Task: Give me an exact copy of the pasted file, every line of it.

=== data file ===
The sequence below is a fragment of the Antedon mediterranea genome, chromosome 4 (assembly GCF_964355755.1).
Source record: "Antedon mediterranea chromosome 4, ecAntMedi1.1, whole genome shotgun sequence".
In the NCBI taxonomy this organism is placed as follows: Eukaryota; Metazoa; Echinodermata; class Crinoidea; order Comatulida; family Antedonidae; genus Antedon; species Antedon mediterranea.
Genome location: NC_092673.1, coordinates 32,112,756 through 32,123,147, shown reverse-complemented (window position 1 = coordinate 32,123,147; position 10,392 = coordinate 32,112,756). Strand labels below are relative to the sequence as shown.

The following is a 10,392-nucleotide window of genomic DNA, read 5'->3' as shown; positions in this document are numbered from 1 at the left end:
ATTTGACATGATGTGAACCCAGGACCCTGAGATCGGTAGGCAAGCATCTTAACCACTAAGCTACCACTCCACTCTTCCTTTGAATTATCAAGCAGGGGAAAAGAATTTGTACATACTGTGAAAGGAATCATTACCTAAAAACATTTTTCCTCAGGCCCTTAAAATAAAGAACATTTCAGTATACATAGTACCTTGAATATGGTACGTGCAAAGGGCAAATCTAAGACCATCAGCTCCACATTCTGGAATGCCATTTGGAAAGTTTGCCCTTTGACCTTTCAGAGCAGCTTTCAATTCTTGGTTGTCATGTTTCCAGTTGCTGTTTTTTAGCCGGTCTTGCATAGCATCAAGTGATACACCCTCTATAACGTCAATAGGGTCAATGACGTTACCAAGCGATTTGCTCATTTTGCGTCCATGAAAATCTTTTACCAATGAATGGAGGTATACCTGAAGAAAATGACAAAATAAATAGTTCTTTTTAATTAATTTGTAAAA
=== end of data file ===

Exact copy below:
The sequence below is a fragment of the Antedon mediterranea genome, chromosome 4 (assembly GCF_964355755.1).
Source record: "Antedon mediterranea chromosome 4, ecAntMedi1.1, whole genome shotgun sequence".
In the NCBI taxonomy this organism is placed as follows: Eukaryota; Metazoa; Echinodermata; class Crinoidea; order Comatulida; family Antedonidae; genus Antedon; species Antedon mediterranea.
Genome location: NC_092673.1, coordinates 32,112,756 through 32,123,147, shown reverse-complemented (window position 1 = coordinate 32,123,147; position 10,392 = coordinate 32,112,756). Strand labels below are relative to the sequence as shown.

The following is a 10,392-nucleotide window of genomic DNA, read 5'->3' as shown; positions in this document are numbered from 1 at the left end:
ATTTGACATGATGTGAACCCAGGACCCTGAGATCGGTAGGCAAGCATCTTAACCACTAAGCTACCACTCCACTCTTCCTTTGAATTATCAAGCAGGGGAAAAGAATTTGTACATACTGTGAAAGGAATCATTACCTAAAAACATTTTTCCTCAGGCCCTTAAAATAAAGAACATTTCAGTATACATAGTACCTTGAATATGGTACGTGCAAAGGGCAAATCTAAGACCATCAGCTCCACATTCTGGAATGCCATTTGGAAAGTTTGCCCTTTGACCTTTCAGAGCAGCTTTCAATTCTTGGTTGTCATGTTTCCAGTTGCTGTTTTTTAGCCGGTCTTGCATAGCATCAAGTGATACACCCTCTATAACGTCAATAGGGTCAATGACGTTACCAAGCGATTTGCTCATTTTGCGTCCATGAAAATCTTTTACCAATGAATGGAGGTATACCTGAAGAAAATGACAAAATAAATAGTTCTTTTTAATTAATTTGTAAAA